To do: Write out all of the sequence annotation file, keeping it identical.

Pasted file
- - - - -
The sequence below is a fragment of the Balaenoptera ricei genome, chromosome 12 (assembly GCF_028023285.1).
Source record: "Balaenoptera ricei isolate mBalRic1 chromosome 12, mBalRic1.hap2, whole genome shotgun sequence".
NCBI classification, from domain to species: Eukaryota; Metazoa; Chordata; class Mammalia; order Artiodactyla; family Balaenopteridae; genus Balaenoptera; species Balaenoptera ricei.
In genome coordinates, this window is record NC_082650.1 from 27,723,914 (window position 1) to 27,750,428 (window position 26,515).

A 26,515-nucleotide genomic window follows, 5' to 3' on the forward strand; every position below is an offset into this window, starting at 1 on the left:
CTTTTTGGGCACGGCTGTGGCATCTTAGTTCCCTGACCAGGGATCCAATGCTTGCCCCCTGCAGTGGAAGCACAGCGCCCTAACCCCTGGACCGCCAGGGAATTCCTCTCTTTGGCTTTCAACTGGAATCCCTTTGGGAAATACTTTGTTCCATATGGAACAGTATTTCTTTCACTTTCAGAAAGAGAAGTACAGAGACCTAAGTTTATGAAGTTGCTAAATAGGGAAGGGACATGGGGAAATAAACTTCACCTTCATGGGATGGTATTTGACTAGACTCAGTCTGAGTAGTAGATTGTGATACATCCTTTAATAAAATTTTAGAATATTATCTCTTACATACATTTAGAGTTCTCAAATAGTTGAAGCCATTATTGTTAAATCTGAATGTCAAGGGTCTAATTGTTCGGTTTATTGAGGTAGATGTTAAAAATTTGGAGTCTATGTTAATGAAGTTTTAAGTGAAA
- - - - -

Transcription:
The sequence below is a fragment of the Balaenoptera ricei genome, chromosome 12 (assembly GCF_028023285.1).
Source record: "Balaenoptera ricei isolate mBalRic1 chromosome 12, mBalRic1.hap2, whole genome shotgun sequence".
NCBI classification, from domain to species: Eukaryota; Metazoa; Chordata; class Mammalia; order Artiodactyla; family Balaenopteridae; genus Balaenoptera; species Balaenoptera ricei.
In genome coordinates, this window is record NC_082650.1 from 27,723,914 (window position 1) to 27,750,428 (window position 26,515).

A 26,515-nucleotide genomic window follows, 5' to 3' on the forward strand; every position below is an offset into this window, starting at 1 on the left:
CTTTTTGGGCACGGCTGTGGCATCTTAGTTCCCTGACCAGGGATCCAATGCTTGCCCCCTGCAGTGGAAGCACAGCGCCCTAACCCCTGGACCGCCAGGGAATTCCTCTCTTTGGCTTTCAACTGGAATCCCTTTGGGAAATACTTTGTTCCATATGGAACAGTATTTCTTTCACTTTCAGAAAGAGAAGTACAGAGACCTAAGTTTATGAAGTTGCTAAATAGGGAAGGGACATGGGGAAATAAACTTCACCTTCATGGGATGGTATTTGACTAGACTCAGTCTGAGTAGTAGATTGTGATACATCCTTTAATAAAATTTTAGAATATTATCTCTTACATACATTTAGAGTTCTCAAATAGTTGAAGCCATTATTGTTAAATCTGAATGTCAAGGGTCTAATTGTTCGGTTTATTGAGGTAGATGTTAAAAATTTGGAGTCTATGTTAATGAAGTTTTAAGTGAAA